SAN FRANCISCO (FRONTLINE MEDICAL NEWS) – A woman’s age at biopsy and the number of atypical hyperplasia foci appear to be good predictors of risk for subsequent breast cancer, investigators say.

A review of pathology records and medical history on more than 13,000 women with benign breast disease showed that a predictive model including age and atypia effectively identified those women with atypical hyperplasia at highest risk for developing breast cancer, reported Dr. Amy C. Degnim from the Mayo Clinic in Rochester, Minnesota.

“In our country, approximately 10% of all benign breast biopsies are showing atypical hyperplasia, and with about a million women who undergo biopsy every year, this about 100,000 women every year who are diagnosed with atypical hyperplasia. These women are known to have an increased risk of breast cancer,” Dr. Degnim said at a breast symposium here jointly sponsored by the American Society of Clinical Oncology, American Society For Radiation Oncology, and Society of Surgical Oncology.

Current risk prediction models such as the Breast Cancer Risk Assessment Tool and IBIS Breast Cancer Risk Evaluation Tool tend to underestimate or overestimate risk of breast cancer in women with atypical hyperplasia, prompting the investigators to explore developing a reliable prediction tool, she said

The investigators identified a cohort of 13,538 women diagnosed with benign breast disease at the Mayo Clinic from 1967 through 2001, and they found data on 699 with atypical hyperplasia confirmed by pathology review blinded to outcomes. They collected data on clinical and histologic features and identified breast cancer event through review of medical records and questionnaires.

In addition to the Mayo patients used to develop the model, the authors tested it in a validation sample of 461 women with atypical hyperplasia treated at Vanderibilt University in Nashville, Tennessee.

They rounded up data on potential contributors to a risk-prediction model using Lasso-identified variables that they then plugged into a Cox regression model.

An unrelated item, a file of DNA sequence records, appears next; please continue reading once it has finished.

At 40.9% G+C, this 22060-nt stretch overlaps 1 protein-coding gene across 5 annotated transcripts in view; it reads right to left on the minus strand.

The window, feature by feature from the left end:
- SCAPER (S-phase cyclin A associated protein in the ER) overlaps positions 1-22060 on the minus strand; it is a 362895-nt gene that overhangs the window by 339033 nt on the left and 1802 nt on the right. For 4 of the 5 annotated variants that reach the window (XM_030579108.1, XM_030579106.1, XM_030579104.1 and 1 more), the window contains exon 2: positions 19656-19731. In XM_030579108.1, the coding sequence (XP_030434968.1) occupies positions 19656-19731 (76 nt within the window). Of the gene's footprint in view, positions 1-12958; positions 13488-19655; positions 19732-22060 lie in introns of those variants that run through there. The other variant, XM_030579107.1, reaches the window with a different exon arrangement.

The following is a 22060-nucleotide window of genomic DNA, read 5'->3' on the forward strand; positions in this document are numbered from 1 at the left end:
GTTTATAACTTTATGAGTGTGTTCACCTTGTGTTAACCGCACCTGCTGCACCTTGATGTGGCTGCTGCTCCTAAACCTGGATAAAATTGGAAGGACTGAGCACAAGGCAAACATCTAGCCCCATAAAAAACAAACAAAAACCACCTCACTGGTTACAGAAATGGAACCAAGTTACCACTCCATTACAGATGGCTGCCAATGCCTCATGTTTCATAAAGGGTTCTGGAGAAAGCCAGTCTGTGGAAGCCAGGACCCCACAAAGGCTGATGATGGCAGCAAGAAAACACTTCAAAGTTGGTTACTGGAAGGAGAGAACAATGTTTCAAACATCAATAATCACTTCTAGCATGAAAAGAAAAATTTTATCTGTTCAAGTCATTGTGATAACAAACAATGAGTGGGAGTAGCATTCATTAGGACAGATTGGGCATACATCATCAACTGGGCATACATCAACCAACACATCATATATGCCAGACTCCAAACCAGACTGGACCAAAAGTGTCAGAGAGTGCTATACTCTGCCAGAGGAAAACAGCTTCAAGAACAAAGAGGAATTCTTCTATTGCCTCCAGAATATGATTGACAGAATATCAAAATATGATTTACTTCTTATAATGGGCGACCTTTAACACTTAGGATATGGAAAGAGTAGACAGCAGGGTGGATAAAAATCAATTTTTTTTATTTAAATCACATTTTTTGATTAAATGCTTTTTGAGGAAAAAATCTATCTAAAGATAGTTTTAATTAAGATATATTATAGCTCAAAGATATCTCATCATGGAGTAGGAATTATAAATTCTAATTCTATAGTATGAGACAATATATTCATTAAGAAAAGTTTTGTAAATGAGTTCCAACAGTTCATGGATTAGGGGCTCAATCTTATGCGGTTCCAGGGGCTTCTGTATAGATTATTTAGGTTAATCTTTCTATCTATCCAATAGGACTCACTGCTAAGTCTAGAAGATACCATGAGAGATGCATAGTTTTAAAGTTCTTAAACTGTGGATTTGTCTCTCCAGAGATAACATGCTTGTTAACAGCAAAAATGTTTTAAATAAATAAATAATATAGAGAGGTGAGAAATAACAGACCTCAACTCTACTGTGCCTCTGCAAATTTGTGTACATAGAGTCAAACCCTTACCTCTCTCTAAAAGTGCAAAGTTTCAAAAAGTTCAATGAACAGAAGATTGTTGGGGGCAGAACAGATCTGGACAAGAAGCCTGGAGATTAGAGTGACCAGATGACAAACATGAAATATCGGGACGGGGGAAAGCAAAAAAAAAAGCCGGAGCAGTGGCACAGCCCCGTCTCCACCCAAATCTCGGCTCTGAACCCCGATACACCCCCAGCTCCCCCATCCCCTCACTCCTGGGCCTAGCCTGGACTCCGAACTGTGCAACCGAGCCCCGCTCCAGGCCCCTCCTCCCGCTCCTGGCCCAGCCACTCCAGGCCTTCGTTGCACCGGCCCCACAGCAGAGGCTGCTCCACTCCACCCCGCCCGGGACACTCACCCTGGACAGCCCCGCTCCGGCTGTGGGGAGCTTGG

They found that of all possible co-variates, including body-mass index at biopsy, age at menarche, indication for biopsy, number of live births, breastfeeding, family features, and histologic features such as involution or calcifications, only the age at biopsy and number of foci of atypical hyperplasia remained as robust predictors for breast cancer risk.

They then tested the model on data from the 699 women in the development set, who had had a total of 142 breast cancer events over a median follow-up of 8.1 years, and in the external validation set of 461 women who had a total of 114 breast cancer events over a median follow-up of 11.4 years.

They found that the concordance between the prediction model and the actual outcomes at 5, 10, and 30 years was 0.607. 0.633, and 0.607, respectively, for the development set.

The model performed a little less well for the validation set, with 5-, 10-, and 30-year concordance of 0.557, 0.584, and 0.557.

Based on their findings, they developed a risk-prediction table showing relative risk for women by age and number of foci (1, 2, or 3 or more). For example, the table shows a 5-year absolute risk of 9.69% for a woman 70-74 years in age at the time of biopsy with 3 or more foci of atypia, compared with just 4.5% for a woman of the same age with only 1 focus. There are risk prediction tables for 5-, 10-, and 30-year absolute risk.

In her commentary on the study, Dr. A. Marilyn Leitch from the University of Texas Southwestern Medical Center in Dallas, noted that the risk-prediction model relies on specific detail in the pathology report for the description of the number of foci of atypical hyperplasia.

“This model can provide estimates that are more informative to the patient than ‘4.5 times risk of breast cancer.’ However, while a high score might motivate a patient for intervention, most patients in the less than 20% risk category, and so we may not have as much persuasion from this model,” she said.


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